Animation exhibition Momentary Momentum seeks to show how dramatic changes between the past and present resonate equally. The once simple, naive and exalting emotions portrayed in folk tales have given way to animated versions of contemporary life that evoke the same, and often quaint, acts of living. The 20 installations at the Parasol Unit seek to show how still images moving before our eyes can open us up to their magical beauty as well offer an alternative, surrealist view of our reality.
One of the most captivating works is Japanese artist Tabaimo’s offering Hanabi-ra (2002, pictured). Beautiful flowers growing on a man’s back slowly lose their petals, wilt and die before the body itself falls apart. It shows human decay in an initially whimsical, symbolic fashion before abruptly disturbing the tranquil setting by littering the base of the image with body parts. A floral theme is also present in a real-time animation by Qubo Gas entitled Shimmy Shimmy Grass (2002 – 2003) which displays an abstract garden that responds to local weather conditions. It was rather dull on my visit, but it was a drab, cold and windy day so I recommend waiting for a warm and sunny day to see it flourish.
An abstract garden that responds to local weather conditions.
Other installations attempt to be more historical and political. Kara Walker’s 8 Possible Beginnings or: The Creation of African-America (2005) uses shadow puppetry to tell, well, a creation of African-American which tries very hard but achieves little. Better is Susanne Jirkuff’s Feel It (2004), a hip hop video staring one line drawings of George W. Bush and Colin Powell as rappers to the sounds of Timbaland and Magoo. Criticising the Bush administration is nothing new, but it has a simplistic charm in its stripped down visuals.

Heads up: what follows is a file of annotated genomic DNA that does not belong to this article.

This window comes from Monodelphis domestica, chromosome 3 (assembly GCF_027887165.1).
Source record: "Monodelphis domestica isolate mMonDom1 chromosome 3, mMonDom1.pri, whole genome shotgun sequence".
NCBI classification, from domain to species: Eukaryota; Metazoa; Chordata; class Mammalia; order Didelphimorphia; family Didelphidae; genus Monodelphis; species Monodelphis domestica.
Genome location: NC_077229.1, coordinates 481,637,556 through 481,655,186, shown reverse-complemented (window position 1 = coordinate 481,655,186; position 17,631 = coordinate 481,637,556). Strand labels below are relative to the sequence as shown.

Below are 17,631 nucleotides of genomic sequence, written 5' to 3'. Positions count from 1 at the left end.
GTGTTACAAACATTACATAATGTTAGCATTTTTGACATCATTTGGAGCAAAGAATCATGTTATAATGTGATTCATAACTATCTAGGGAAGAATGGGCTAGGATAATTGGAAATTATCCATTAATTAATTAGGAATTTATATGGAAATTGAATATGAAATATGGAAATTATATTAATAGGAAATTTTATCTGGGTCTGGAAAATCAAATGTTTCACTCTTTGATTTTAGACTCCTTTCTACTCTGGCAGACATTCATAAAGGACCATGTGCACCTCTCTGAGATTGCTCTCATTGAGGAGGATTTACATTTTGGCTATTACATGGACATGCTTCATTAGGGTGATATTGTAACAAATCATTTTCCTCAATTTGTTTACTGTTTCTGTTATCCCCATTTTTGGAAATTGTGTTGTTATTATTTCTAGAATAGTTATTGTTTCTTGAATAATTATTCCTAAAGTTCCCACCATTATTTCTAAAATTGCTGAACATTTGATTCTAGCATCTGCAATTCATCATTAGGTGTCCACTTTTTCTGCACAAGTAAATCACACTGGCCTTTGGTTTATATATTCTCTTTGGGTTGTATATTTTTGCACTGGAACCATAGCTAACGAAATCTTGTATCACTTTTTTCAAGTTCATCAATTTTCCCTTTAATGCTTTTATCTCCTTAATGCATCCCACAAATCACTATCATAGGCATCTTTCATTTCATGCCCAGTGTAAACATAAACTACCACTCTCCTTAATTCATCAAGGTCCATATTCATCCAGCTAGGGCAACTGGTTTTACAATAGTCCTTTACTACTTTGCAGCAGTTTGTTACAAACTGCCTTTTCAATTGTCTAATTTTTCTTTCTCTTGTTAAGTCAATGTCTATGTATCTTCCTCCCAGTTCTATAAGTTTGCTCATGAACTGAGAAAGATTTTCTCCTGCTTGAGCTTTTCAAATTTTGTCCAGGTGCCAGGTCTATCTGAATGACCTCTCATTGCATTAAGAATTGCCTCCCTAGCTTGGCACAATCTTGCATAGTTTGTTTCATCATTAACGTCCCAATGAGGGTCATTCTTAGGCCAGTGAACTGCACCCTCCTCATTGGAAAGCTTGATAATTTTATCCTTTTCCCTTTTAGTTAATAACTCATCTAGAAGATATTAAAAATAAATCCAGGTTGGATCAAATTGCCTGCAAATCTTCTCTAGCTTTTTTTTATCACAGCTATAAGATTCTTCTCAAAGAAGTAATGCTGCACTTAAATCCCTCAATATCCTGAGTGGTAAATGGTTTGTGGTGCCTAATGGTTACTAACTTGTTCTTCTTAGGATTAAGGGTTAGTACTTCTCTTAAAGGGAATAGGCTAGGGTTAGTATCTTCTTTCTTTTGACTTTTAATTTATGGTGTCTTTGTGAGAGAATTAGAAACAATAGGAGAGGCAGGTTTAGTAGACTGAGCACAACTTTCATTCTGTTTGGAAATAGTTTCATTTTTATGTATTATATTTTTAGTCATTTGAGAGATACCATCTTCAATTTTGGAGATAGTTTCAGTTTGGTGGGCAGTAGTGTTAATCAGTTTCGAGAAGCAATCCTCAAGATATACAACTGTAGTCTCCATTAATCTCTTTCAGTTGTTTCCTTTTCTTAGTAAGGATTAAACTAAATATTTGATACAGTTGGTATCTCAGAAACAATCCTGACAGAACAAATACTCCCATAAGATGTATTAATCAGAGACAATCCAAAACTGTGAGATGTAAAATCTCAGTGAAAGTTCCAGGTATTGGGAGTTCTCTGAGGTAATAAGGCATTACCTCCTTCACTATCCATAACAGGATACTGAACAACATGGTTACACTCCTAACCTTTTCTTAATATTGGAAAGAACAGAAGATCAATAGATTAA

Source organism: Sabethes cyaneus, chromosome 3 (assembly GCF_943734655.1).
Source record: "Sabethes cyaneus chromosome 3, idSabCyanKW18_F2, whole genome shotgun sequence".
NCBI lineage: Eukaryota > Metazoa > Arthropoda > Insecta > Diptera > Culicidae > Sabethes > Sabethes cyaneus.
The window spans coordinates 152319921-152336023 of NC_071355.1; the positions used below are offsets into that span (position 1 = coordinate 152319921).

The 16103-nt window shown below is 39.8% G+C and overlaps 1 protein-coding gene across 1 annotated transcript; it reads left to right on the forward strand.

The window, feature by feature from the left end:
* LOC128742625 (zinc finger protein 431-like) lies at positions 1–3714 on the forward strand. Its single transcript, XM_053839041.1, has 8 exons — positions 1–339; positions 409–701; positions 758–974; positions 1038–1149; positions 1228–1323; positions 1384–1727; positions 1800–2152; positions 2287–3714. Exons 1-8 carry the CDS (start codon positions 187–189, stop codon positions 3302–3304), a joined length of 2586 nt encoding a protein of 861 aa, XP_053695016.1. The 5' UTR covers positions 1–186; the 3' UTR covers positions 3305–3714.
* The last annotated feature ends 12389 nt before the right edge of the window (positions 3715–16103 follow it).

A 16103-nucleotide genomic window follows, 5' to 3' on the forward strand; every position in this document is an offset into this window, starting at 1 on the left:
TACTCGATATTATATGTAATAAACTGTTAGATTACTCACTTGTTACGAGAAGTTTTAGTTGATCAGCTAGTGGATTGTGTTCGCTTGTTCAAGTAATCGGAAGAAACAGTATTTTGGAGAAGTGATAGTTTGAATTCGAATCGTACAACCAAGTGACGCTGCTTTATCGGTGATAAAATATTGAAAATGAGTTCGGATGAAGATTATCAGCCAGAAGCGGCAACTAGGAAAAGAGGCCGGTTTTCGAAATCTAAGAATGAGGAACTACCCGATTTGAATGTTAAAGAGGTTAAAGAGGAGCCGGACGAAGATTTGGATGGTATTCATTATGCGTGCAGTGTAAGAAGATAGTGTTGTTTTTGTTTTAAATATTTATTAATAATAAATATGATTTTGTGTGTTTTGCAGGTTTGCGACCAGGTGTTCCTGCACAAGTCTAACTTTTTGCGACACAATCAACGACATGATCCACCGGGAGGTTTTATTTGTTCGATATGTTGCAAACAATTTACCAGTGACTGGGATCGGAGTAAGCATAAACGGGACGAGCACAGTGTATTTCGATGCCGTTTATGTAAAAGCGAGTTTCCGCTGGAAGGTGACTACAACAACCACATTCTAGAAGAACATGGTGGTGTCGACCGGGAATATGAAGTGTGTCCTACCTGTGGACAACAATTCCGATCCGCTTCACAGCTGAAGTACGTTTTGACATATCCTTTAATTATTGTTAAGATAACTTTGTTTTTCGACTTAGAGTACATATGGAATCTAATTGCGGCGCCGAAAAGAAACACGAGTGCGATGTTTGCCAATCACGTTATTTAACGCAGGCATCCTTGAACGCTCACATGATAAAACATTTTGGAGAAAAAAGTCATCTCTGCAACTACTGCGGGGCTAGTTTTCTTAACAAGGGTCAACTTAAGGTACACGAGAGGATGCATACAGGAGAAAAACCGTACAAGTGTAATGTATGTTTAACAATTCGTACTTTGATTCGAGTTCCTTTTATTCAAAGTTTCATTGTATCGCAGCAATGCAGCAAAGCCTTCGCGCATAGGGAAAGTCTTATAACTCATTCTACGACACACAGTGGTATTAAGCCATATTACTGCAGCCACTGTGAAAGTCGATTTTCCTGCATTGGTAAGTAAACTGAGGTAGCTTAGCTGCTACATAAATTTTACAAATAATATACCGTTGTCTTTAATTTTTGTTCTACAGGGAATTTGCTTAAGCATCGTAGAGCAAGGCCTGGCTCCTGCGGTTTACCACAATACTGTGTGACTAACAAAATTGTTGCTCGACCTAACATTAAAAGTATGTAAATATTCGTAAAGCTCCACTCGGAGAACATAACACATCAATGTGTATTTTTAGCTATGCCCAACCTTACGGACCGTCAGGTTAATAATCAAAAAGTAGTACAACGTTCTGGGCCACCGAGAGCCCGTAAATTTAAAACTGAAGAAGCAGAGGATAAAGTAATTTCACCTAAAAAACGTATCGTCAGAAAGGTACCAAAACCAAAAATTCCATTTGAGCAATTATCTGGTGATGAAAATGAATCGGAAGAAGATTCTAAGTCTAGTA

There are some very entertaining short stories. David Shrigley’s Laundry (2006) is Chris Morris like in its hilarious deadpan delivery and minimal imagery. A man takes his horse to the laundrette to be cleaned with success that pokes fun at the way shop signs are thought to be so impossible to ignore. In La Revolution des Crabes (2004) by Arthur de Pins we learn how crabs suffer from walking in the same direction all their life in a Disney-like cute and witty tale that can also be read as an allegory of progress hampered by social constraints. A personal favourite is Michael Dudok de Wit’s Father and Daughter (2000) in which a daughter is seemingly abandoned by her father. Its pastel colours and typically French style is a joy to behold even if the story lacks substance.
A Disney-like cute and witty tale that can also be read as an allegory of progress hampered by social constraints.
A couple of the installations are good to look at but hard to glean anything from such as Christine Rebet’s Brand Band News (2005) with forced jumps in its cowboy narrative and split over three projections. Just when it seems to be getting to the point of the nonsense, red curtains fall to set it off at a tangent. But this is a minor quibble with an exhibition in which the look is the key motif rather than the immediate meaning it offers. This is especially the case with Georges Schwiszgebel’s Jeu (2006) or the oldest work here, Un Miracle by Robert Breer (1954) which are only intended to exist for the short space of time they are on screen.
Momentary Momentum is a lot of fun visually and provides plenty of portals into the artist’s abstract view of the world. Go see the crabs and wonder if you ever turn from the direction your life is heading in and consider if you will let your body wilt like Tabaimo’s and fall to the floor before truly blooming.
Momentary Momentum is on until May 12. For information, visit www.parasol-unit.org